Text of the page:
In verse 10, the Shunnamite Woman decides that she would arrange a small room, put in a bed, table and chair so that the man of God, Elisha, can stay at her house whenever he visits the village. And here was Ps Ken’s point: even though the woman knew she had regular access to God’s presence (as represented by His prophet), she wanted to create space so the presence of God could stay. All it took was for some small adjustments in furnishings.
As a result, despite her barrenness, God worked a miracle and she conceived a son.
And years later, the son, who is then grown up, dies. The woman takes the dead miracle in her arms, and in verse 21, lays the body of her son on the “bed of the man of God” in her home. Elisha came into that very room and brought the son back to life. And Ps Ken’s point was that we must not only make room for God’s presence, but keep room for God’s presence.
It would have been easy for her, after receiving God’s miracle to rearrange the room. After all, her long-held prayer had been answered. She could easily put Elisha’s room to a different use. But she decided to keep room for God’s presence. And the result was that Elisha revived a dead miracle.
The message this evening really spoke to me.
I wondered what adjustments I needed to make to my life; to unclutter. Don’t get me wrong: the ministry opportunities this year have been amazing. In this Year of Open Doors, God has opened lots of doors of ministry and I’ve been able to confidently walk through them. But this has become singularly clear: Programs have replaced Presence. It’s been easy to try to implement change and to invigorate the culture of our ministry, to come up with brilliant new strategic ideas, but how much of it was birthed in God’s presence?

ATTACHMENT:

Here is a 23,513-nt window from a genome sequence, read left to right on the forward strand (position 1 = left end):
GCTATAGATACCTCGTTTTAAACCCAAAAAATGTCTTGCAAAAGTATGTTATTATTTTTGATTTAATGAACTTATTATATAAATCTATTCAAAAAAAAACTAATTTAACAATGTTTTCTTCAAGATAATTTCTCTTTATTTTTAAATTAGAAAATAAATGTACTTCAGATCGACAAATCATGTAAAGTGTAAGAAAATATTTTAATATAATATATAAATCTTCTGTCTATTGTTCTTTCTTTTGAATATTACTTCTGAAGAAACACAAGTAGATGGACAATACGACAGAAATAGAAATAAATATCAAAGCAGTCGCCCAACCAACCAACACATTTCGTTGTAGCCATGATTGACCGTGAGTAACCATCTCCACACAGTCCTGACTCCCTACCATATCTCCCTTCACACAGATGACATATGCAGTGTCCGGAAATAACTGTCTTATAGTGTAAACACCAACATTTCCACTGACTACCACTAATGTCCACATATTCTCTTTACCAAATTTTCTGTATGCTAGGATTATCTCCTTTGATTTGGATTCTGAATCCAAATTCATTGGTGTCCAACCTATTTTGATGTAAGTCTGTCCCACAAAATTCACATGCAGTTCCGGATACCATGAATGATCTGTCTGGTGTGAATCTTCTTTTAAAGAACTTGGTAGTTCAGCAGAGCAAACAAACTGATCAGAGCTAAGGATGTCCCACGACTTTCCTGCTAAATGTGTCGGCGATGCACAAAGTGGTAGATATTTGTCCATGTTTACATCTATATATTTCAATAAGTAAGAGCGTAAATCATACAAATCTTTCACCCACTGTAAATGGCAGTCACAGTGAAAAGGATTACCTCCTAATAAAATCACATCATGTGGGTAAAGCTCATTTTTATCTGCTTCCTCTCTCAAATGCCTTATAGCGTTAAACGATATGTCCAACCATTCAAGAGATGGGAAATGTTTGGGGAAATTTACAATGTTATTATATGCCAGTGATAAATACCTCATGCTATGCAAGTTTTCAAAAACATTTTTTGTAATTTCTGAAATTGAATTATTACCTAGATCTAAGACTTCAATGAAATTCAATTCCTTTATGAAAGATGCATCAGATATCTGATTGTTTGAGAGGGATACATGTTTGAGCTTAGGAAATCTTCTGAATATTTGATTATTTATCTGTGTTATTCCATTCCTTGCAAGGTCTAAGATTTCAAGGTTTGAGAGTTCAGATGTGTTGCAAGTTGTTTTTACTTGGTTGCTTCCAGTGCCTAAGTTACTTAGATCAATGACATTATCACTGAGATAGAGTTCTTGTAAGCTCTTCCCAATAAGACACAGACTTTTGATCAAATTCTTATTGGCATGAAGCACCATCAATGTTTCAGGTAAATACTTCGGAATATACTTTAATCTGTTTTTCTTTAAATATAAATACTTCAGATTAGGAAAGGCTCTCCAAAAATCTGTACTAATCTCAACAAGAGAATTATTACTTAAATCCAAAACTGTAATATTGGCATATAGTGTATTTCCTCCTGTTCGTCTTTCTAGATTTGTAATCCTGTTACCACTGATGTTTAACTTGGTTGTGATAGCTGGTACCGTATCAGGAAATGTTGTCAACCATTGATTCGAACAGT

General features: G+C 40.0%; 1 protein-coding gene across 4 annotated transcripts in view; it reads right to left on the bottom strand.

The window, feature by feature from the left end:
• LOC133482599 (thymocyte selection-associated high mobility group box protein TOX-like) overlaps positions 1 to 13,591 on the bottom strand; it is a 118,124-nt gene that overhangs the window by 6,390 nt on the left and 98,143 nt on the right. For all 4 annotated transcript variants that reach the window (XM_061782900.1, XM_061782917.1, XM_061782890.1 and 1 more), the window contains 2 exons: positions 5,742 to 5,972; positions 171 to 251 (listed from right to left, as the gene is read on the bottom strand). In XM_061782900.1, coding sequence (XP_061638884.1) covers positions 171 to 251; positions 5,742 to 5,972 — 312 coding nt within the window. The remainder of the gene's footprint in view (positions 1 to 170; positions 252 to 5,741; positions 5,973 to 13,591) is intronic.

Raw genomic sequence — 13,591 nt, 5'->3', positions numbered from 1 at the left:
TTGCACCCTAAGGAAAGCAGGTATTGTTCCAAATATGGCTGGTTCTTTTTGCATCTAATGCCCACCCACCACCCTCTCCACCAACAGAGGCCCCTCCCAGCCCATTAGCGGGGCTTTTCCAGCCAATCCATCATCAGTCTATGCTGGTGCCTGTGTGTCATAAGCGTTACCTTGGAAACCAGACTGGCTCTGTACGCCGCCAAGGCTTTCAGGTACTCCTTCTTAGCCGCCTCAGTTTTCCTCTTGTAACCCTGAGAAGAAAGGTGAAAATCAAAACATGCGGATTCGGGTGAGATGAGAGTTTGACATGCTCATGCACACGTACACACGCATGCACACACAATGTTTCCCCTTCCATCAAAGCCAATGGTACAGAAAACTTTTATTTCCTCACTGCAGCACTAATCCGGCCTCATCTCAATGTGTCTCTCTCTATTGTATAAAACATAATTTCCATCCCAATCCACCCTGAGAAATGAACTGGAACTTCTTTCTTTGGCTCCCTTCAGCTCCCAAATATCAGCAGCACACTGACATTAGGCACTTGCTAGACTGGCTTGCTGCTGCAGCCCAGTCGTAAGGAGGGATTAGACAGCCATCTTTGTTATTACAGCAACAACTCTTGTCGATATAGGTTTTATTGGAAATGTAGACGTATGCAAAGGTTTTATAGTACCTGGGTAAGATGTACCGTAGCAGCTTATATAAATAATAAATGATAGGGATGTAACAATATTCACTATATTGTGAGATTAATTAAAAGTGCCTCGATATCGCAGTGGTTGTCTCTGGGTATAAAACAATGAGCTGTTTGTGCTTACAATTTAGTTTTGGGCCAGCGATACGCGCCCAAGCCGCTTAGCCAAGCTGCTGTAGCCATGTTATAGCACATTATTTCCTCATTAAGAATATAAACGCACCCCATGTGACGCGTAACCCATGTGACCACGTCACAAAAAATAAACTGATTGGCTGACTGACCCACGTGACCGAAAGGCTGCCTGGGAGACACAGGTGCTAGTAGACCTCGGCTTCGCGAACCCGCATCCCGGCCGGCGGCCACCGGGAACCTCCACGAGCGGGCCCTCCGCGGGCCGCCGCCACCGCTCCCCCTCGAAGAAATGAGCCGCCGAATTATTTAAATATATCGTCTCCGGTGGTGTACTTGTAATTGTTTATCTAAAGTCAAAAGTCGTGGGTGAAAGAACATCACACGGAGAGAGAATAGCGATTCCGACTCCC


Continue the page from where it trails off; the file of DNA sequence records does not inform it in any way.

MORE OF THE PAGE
Pastor Benny likes to show us a video of Bill Hybels talk about a guy whose life was transformed because he chose to meet God every day in his rocking chair. This guy went from being a nominal believer to eventually going into full time ministry. Every decision he made was a result of sitting in the rocking chair and meeting with God.
I used to meet with God in my study room. But now it’s full of clutter. There are papers and objects everywhere. We treat it more like a store room. In my quest to keep the visible part of my apartment (the living room which guests get to see) neat and tidy, I shove things into the study room and close the door.
The analogy of furniture and clutter was too hard to resist. God was speaking to me about the need to de-clutter, to come back to His presence again. Programs can only go so far. It’s time for me to clean up the study and get me a comfy chair, where I can sip coffee, read my Bible, pray and host God’s presence.
I think as we draw near to the end of this Year of Open Doors, the thought that God impressed upon me was this: it’s one thing to walk through the doors God opens for us, but 2014 will be a Year of His Presence. It will be about making room for Him and opening the door for Him to walk in whenever He wants.